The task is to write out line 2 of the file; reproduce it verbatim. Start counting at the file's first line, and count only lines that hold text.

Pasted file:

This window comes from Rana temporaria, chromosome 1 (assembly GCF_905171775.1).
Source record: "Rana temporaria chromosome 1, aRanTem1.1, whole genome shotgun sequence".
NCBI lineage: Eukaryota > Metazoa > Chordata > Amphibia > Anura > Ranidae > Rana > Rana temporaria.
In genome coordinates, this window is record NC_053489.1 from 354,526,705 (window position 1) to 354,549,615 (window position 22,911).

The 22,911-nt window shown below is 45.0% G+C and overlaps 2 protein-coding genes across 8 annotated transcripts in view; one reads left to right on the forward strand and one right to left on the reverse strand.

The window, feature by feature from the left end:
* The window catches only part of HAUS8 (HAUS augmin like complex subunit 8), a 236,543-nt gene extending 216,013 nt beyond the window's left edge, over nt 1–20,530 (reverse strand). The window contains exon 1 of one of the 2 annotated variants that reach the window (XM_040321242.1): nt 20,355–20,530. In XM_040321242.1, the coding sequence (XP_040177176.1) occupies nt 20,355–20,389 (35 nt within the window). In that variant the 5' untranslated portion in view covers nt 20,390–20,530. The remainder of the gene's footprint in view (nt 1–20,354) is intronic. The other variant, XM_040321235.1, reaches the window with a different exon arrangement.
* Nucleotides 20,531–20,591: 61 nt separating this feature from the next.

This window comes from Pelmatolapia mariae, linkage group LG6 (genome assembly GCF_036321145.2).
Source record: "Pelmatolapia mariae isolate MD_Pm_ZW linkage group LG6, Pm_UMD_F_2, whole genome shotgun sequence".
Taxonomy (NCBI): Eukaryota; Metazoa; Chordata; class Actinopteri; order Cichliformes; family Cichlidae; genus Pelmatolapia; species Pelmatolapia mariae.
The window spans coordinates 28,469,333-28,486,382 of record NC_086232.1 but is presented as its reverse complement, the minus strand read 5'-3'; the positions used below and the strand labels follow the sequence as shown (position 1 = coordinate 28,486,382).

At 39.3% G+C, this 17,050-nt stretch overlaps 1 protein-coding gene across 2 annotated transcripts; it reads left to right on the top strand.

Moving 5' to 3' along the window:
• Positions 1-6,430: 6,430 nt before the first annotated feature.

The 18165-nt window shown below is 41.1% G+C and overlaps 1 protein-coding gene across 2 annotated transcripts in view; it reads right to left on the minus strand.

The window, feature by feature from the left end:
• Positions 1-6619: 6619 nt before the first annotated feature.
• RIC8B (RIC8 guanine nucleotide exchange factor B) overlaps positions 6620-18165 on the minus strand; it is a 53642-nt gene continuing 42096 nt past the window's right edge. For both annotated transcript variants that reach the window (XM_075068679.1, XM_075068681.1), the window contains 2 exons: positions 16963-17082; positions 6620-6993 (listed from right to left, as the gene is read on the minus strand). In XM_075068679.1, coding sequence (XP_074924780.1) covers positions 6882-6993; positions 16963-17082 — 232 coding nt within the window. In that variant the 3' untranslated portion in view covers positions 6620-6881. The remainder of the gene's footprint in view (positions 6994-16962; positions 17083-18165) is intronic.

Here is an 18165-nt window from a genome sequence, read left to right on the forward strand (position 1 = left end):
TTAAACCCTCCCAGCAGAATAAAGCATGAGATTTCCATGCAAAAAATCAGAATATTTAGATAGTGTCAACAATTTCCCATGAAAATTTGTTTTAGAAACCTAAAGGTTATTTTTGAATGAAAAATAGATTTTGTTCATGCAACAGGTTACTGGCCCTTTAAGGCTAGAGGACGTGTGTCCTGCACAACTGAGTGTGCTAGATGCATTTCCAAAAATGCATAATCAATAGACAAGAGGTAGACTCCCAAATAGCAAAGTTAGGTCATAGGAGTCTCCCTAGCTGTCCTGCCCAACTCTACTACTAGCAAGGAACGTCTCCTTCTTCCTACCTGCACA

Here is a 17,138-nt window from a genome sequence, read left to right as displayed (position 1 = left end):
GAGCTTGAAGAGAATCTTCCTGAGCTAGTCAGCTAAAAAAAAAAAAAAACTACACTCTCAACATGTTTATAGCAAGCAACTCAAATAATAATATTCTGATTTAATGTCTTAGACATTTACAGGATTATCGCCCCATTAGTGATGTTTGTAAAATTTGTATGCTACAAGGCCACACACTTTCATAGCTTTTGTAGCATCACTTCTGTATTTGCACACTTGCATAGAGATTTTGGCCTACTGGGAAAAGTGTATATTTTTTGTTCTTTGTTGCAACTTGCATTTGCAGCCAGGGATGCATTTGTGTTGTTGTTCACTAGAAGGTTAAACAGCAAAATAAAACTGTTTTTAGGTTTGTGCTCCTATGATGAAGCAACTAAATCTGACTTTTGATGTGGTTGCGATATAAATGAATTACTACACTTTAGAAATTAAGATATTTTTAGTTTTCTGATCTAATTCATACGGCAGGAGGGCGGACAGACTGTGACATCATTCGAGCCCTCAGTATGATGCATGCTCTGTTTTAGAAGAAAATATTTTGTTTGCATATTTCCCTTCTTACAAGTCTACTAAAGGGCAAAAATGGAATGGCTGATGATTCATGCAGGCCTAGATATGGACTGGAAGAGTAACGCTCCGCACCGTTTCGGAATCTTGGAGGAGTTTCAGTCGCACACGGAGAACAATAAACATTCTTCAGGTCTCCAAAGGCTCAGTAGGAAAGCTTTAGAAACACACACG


Source record: "Rana temporaria chromosome 1, aRanTem1.1, whole genome shotgun sequence".